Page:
But it's much more likely they were our ancestors' cousins, who diverged, evolved their own unique traits, and at some point died off. A good analogy for our current situation is that the many semi-human-like species that predated us made up a complicated, densely branching family tree.
Ibrahim said the Cairo University Faculty of Archaeology's discovery at Saqqara adds "a chapter to our knowledge about the history of Saqqara." Ola el-Egeizy of Cairo University said the tomb contains "very nice inscriptions" of the funerary procession and the afterlife of the deceased.
The tomb was found near another one dating back to the same period belonging to the head of the army that was discovered in the previous excavation season.
“It’s such a magical place — Australia’s own Jurassic Park, in a spectacular wilderness setting,” lead author Dr. The story of the discovery is almost as interesting as the discovery itself, and speaks to the high-stakes nature of paleontology in an era of rapid environmental transformation and land development.
The path to discovery traces back to 2008, when the Australian government selected the area of Walmadany as the site for a billion liquid gas processing facility.
The footprints were discovered as part of a five-year excavation along a 16-mile stretch of coastline in Western Australia.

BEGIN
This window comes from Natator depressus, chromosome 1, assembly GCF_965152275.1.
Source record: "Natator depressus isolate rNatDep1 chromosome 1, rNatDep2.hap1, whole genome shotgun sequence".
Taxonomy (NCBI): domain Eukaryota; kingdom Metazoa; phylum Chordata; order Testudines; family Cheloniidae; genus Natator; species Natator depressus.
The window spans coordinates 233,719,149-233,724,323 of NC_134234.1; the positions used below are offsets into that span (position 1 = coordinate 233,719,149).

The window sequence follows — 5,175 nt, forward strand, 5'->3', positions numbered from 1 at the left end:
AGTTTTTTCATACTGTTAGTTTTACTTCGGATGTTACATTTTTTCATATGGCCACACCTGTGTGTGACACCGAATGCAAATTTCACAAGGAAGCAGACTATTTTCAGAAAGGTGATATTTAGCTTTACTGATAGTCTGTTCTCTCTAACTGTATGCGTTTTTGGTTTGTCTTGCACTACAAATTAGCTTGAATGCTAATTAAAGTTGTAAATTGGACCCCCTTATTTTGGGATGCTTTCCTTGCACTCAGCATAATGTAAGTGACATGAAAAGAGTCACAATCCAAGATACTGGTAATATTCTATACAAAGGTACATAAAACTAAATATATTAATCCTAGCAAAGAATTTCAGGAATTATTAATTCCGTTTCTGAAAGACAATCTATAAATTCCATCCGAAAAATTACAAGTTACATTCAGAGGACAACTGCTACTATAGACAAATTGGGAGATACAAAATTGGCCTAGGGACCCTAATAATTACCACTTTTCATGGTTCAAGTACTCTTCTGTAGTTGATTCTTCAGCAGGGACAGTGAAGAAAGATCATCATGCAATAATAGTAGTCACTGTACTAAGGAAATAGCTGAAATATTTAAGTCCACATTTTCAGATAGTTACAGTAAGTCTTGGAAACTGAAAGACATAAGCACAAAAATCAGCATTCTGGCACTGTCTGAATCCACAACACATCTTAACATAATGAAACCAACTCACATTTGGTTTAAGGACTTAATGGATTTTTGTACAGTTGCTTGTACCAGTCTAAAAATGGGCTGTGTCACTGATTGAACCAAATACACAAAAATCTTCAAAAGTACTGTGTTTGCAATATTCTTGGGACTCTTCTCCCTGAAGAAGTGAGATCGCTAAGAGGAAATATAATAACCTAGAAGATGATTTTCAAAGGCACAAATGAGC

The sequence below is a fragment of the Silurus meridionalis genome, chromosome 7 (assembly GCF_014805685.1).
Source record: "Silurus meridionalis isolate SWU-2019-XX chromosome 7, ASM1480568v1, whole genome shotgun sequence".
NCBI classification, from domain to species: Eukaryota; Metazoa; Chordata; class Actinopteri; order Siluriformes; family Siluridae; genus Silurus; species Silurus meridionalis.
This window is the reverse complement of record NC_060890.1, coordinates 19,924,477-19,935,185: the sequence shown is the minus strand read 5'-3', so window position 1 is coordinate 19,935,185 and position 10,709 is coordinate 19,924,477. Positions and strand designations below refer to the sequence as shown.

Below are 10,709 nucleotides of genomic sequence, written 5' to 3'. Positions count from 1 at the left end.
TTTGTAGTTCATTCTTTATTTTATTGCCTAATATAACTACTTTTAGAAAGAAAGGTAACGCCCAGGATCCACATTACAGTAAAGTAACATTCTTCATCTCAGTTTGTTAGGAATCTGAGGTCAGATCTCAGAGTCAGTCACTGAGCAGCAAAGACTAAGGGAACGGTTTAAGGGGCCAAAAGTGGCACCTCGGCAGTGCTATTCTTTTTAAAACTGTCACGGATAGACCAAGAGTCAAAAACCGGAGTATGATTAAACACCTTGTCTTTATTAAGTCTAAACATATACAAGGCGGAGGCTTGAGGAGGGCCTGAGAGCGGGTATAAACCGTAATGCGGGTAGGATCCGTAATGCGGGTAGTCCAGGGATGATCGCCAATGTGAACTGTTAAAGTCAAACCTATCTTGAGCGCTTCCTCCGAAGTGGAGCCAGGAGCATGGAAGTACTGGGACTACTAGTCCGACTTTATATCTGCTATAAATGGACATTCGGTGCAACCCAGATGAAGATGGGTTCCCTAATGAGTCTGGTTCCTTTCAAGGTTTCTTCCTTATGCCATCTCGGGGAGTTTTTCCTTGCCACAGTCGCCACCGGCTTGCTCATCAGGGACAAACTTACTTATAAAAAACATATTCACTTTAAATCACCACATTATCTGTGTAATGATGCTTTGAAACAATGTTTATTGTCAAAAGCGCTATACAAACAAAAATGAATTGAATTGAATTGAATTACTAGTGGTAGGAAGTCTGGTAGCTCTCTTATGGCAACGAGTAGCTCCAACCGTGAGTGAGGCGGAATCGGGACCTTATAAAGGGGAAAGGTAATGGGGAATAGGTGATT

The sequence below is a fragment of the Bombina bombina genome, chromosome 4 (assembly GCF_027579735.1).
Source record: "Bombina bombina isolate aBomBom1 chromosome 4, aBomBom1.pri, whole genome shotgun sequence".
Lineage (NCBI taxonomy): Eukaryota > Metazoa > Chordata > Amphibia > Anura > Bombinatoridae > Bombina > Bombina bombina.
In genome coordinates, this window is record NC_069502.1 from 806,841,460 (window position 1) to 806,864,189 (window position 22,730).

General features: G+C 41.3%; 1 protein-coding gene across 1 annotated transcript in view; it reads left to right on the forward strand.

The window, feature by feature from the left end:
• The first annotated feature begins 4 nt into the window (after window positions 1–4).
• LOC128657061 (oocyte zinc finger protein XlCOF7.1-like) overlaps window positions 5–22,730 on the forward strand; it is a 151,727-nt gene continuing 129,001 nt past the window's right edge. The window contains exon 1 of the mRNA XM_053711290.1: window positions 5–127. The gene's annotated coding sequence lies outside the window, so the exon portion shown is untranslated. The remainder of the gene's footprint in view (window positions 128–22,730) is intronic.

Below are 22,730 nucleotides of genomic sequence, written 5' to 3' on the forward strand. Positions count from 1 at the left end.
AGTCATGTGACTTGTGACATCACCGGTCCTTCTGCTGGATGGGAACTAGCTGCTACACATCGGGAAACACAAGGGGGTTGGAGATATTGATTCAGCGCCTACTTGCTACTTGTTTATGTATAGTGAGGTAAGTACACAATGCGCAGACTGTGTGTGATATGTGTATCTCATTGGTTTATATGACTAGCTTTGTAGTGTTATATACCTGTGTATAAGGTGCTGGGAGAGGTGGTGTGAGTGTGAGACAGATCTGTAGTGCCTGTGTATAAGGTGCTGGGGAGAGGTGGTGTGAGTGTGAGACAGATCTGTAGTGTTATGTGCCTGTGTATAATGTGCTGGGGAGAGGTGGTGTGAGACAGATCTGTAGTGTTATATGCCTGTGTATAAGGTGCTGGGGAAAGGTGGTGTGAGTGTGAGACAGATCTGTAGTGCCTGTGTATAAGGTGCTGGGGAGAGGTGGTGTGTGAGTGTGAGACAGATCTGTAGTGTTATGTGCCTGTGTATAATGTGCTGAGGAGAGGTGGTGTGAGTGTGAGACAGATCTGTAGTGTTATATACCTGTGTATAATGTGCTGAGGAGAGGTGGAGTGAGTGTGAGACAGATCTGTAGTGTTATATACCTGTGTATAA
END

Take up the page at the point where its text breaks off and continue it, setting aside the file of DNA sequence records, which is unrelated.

Paleontologists say they’ve found between 11 and 21 distinct types of dinosaur tracks belonging to a wide range of prehistoric creatures: long-necked herbivorous (plant-eating) sauropods, two-legged herbivorous ornithopods, and armored dinosaurs.
Microcebus ganzhorni was named after Jörg Ganzhorn from Hamburg University, a researcher heavily involved with the protection of mouse lemurs.
A second species, Microcebus manitatra, represents the expanding range of mouse lemurs in western Madagascar.
Saqqara was the necropolis for the ancient Egyptian city of Memphis and site of the oldest known pyramid in Egypt.
Over the past two years, an international team of scientists has discovered more than 1,500 mysterious fragments of bone in a tiny cave in South Africa.
Found in rocks dating back 127 million to 140 million years on Australia’s Dampier Peninsula, the footprints collectively represent “the most diverse assemblage of dinosaur tracks in the world,” researchers said.